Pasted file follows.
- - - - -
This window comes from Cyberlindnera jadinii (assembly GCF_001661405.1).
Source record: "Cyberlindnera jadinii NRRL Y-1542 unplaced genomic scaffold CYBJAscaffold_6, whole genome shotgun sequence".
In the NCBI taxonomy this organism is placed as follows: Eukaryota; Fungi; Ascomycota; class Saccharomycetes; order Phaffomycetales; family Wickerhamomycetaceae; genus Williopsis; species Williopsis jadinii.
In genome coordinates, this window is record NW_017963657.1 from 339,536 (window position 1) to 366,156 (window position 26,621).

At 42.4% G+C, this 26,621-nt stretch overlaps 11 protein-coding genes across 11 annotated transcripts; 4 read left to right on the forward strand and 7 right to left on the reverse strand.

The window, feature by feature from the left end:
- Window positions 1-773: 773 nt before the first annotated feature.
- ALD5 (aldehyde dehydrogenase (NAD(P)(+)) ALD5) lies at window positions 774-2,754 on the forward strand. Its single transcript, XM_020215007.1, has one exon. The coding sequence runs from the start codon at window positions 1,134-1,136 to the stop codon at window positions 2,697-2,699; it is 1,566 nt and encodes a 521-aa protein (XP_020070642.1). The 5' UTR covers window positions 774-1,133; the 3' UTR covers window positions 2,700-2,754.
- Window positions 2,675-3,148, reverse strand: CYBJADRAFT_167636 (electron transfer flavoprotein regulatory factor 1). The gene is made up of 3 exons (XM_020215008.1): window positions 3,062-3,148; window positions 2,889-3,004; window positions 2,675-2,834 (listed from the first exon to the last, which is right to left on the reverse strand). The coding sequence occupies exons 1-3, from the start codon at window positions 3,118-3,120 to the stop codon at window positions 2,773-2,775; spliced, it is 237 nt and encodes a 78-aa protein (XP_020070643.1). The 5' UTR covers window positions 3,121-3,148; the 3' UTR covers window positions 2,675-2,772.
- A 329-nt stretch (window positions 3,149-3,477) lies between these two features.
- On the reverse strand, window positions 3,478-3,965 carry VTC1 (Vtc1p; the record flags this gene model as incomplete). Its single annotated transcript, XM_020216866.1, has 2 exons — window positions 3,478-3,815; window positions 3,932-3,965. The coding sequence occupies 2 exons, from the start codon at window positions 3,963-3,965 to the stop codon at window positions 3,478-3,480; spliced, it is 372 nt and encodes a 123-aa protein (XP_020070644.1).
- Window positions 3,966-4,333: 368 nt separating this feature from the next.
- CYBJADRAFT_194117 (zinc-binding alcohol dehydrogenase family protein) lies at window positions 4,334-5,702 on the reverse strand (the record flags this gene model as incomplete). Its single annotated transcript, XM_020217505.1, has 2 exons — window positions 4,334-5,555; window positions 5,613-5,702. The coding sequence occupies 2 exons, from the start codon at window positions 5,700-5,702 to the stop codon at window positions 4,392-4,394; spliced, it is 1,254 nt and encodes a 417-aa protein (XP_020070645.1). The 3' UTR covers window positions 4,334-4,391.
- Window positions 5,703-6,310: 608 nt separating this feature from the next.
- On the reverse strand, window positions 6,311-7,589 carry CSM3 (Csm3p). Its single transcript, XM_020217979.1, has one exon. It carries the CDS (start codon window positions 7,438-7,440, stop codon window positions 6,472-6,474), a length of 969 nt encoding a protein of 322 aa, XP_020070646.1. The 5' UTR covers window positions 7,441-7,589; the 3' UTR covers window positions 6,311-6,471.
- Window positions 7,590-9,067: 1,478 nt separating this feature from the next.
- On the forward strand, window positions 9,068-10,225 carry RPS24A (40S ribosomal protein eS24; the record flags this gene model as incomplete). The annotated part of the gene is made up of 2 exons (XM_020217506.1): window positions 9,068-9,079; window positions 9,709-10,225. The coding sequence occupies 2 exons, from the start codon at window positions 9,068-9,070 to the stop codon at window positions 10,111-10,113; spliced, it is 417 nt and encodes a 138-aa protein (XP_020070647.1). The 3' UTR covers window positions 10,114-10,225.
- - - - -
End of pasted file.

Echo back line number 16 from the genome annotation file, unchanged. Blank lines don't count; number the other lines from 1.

- Window positions 7,590-9,067: 1,478 nt separating this feature from the next.